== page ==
• A burglar alarm system

  • Solar heating system

  • Air-conditioning units

  • Wendy house

  • Shelving 

  • Safe

  • Pool equipment

  • Blinds

  • A mobile kitchen island

What about the 72-hour clause?

When you sign an offer to purchase, there are generally conditions that still need to be fulfilled. And while this gives the buyer more time to perform these conditions, such as concluding the sale of a home, or getting the necessary funding, the delay can be frustrating for a seller looking to conclude a deal. Because of this, the 72-hour clause is sometimes included. This allows the seller to:

  • Continue marketing the property after accepting your offer to purchase. 

  • Give the potential buyer 72-hours’ written notice that they have received a better offer, and the offer to purchase will be null and void if the sale is not concluded. 

Check for all defects

While the seller is legally obliged to outline any property faults in the offer to purchase, there are certain things that might not be made obvious. This is why home inspections are incredibly important and you should know what questions to ask, and what to look out for. Some of the defects that need to be carefully checked for include:

Roof issues

A roof inspection will include checking for broken or missing roof tiles, possible leaks or damage, and general disrepair. Some older roofs may still contain asbestos and this should be disclosed.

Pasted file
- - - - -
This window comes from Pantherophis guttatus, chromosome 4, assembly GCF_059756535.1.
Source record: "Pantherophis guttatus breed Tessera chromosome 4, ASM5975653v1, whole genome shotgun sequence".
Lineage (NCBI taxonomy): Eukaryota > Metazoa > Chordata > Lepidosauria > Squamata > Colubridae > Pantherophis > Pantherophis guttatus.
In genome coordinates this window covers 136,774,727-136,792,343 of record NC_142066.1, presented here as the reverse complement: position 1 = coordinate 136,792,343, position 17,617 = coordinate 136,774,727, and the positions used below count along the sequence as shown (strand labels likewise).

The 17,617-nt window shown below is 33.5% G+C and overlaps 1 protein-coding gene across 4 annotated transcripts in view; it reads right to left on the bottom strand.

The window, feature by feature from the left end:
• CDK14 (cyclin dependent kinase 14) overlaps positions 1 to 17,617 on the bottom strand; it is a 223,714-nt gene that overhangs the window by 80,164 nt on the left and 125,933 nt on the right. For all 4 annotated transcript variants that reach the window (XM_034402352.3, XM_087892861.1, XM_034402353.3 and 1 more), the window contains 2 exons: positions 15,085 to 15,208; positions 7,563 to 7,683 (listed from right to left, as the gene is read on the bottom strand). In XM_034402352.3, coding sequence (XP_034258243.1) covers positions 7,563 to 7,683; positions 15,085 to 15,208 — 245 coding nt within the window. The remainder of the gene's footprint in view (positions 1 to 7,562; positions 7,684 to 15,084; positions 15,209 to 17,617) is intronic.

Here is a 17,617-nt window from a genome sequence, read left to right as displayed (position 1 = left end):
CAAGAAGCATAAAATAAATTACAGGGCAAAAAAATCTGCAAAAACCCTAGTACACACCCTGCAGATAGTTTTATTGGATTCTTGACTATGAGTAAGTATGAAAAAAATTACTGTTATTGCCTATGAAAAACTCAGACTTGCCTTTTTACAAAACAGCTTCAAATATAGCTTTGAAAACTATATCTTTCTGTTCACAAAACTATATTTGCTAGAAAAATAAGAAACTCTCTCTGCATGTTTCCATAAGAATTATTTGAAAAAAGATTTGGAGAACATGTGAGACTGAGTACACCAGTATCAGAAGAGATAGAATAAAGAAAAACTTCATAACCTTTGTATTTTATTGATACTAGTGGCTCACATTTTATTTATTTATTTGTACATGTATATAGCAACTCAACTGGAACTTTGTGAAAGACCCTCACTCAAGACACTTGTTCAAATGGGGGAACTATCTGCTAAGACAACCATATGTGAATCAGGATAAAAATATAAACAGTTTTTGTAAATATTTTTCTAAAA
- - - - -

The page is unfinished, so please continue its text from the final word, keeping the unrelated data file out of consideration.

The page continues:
Plumbing issues

These can result in very costly repairs if not caught in the inspection. Look out for any potential leaks, checking under the sinks, as well as the outer drainage as well. Water intrusion from poor drainage can be a big problem to deal with. 

Rotting wood

Any wooden fixtures in the bathroom or kitchen, as well as those outdoors such as decks, can suffer from moisture and are prone to rotting. The owner must ensure these are protected with a paint or finish. Another big concern, particularly in the KZN region, is wood borer, as infestations can be incredibly expensive to deal with. 

Electrical faults

Any home sale will require an electrical compliance certificate which will check that there is no fault related to the system. Even with a certificate, it’s worth doing a second check to ensure there is no wiring issue. 

Ventilation concerns

Check that the entire space has sufficient ventilation, including ceiling space below the roofing, ducts and windows. Without proper ventilation, heat cannot escape and moisture can build up resulting in damage to the property. 

Professional repairs

A seller might look to cut costs by repairing items around the home themselves, which will leave the buyer with added expenses later on. Check the quality of workmanship around the property to ensure you’re happy with everything. 

By working with a property expert like MortgageMarket, you’re empowered with all the relevant property purchase information so that you’re never caught out. Don’t let a home cost you more than it should, make sure you cover all these steps before signing an offer to purchase.